After completing my master’s degree, I taught World History at a community college in southern California. I was dismayed that I could say very little about how California history fit into larger world history paradigms and global trade networks of the nineteenth-century. I felt I should be able to do better, especially given that most of us had grown up in California. Solving this conundrum became the focus of my current dissertation research.
My goals for public scholarship are the same as they were in my classroom: thinking about the global context of nineteenth-century California history, with a wider, lay audience. I seek to go beyond the “missions and gold rush” formula asking, “how should we place ourselves in a broader and more complicated history of California?”
My current project at the Laguna Art Museum allows me to parlay scholarly studies of nineteenth-century California history into the public realm of museum exhibition and K-12 outreach. Contributing to specific curatorial imperatives expands the scope of my own dissertation research. At the same time, I believe my studies benefit the Laguna Art Museum staff as they conceptualize their own vision of the upcoming exhibition: Mexico/LA: History into Art, 1821-1930.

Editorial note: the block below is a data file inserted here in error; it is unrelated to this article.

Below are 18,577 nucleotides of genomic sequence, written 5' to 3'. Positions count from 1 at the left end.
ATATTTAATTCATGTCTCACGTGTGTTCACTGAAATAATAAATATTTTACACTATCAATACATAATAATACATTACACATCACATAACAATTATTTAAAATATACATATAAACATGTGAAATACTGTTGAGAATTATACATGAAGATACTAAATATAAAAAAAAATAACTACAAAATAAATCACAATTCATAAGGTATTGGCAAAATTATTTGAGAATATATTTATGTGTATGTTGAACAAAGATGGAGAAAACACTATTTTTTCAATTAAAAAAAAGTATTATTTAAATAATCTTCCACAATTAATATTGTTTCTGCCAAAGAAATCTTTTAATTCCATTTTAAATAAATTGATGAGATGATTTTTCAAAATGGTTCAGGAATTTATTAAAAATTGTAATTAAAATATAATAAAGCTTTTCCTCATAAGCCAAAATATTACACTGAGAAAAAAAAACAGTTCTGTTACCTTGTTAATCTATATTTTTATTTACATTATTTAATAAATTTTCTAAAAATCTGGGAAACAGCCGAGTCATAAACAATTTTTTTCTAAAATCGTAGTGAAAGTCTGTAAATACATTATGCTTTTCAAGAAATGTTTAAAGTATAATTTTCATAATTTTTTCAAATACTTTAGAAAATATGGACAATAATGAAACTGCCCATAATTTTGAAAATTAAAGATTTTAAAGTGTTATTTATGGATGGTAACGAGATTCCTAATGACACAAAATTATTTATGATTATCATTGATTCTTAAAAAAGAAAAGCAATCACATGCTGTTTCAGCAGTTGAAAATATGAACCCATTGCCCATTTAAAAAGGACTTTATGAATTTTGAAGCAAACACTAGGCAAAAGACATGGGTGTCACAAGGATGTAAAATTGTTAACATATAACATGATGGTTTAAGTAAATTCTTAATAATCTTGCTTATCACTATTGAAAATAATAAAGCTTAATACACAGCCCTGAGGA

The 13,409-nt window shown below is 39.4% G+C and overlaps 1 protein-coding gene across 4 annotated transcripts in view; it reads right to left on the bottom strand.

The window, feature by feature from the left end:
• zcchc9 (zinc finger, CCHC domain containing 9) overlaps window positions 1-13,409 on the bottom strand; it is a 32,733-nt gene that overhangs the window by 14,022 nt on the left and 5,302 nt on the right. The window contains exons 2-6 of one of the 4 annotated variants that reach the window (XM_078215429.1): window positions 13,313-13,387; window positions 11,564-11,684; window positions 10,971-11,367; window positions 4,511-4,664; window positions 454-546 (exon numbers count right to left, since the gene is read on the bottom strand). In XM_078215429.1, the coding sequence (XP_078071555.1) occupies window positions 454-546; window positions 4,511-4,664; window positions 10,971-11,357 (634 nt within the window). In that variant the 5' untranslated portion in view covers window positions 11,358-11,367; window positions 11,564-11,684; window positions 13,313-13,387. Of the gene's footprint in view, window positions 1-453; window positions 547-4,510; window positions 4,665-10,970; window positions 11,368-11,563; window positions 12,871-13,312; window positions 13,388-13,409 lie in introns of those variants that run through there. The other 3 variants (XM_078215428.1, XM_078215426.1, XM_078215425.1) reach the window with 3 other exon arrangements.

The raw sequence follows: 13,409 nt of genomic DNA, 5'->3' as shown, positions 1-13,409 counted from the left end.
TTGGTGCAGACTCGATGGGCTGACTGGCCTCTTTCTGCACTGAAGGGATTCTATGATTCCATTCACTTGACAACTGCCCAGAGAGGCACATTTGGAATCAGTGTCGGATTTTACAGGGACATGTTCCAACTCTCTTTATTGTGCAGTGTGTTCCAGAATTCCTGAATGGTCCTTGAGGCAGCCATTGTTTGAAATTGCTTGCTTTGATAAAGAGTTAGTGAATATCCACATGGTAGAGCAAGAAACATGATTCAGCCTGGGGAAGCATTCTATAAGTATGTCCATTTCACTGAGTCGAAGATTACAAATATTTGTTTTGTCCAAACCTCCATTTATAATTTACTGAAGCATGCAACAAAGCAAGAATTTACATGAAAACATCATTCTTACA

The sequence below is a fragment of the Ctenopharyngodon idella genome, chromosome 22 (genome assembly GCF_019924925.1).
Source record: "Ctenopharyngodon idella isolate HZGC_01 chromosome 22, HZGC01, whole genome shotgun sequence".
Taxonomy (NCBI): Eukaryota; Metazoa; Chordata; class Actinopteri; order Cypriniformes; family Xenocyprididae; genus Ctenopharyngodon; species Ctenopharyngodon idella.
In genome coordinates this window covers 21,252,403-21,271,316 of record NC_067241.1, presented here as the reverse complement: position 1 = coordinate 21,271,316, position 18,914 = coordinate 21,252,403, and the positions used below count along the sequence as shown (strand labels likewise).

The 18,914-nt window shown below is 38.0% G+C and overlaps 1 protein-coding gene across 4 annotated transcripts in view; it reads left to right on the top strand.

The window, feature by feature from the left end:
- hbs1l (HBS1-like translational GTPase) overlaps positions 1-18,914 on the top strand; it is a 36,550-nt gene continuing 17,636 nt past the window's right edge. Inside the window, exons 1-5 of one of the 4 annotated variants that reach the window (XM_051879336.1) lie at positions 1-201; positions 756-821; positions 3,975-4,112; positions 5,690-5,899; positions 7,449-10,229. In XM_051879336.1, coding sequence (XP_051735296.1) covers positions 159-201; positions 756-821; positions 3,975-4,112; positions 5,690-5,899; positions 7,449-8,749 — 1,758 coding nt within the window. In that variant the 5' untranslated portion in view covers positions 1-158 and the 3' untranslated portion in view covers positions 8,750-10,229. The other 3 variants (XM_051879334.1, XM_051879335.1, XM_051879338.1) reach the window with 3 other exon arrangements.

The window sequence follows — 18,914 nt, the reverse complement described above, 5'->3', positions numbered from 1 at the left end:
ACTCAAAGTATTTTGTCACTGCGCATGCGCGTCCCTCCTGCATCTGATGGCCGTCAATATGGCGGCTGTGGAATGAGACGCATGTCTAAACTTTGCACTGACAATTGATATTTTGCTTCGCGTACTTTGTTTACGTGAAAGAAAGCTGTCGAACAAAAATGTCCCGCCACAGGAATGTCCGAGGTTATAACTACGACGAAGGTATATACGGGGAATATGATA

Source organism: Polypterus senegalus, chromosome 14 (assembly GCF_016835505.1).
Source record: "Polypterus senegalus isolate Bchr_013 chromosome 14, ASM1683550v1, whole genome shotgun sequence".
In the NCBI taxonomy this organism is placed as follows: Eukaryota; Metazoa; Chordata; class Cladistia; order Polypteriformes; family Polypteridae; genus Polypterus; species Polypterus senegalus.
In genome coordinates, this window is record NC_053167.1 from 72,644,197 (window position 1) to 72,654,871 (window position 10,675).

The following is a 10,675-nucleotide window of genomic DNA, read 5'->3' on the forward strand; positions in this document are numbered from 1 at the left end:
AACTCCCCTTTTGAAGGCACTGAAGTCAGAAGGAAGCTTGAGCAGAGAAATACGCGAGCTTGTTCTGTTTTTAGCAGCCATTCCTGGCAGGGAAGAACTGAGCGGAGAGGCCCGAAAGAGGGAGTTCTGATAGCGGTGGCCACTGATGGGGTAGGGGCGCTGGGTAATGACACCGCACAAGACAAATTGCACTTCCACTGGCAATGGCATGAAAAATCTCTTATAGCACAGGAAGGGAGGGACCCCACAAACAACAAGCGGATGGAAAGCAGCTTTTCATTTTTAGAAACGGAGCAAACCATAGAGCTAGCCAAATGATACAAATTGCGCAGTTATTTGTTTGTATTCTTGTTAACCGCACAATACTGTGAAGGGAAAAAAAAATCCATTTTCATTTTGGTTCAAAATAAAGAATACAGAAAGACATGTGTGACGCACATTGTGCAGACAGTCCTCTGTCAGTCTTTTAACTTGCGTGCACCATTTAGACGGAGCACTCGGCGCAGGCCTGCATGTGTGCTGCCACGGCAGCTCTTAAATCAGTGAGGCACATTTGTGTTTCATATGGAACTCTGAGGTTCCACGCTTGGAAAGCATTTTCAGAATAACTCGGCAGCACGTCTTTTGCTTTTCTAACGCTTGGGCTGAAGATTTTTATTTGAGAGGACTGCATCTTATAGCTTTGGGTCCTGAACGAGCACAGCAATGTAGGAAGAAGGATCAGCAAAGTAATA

Engaging, informing, listening to and learning from the public are the greatest and most rewarding challenges in the humanities. This bears a strong relationship to engaging individual students in our classrooms. Becoming a specialist in the intricacies of an academic field takes a certain set of skills, not to mention perseverance and individual discipline. However, forming meaningful relationships with community organizations and non-specialists is recalling the “human” in humanities in more concrete and embodied ways. I knew that through dialogue with community members, my isolated research and writing would take on a new vitality. This has proved absolutely true and I am very fortunate to take part in a sustained exploration of the public engagement with the UC Davis Humanities Institute.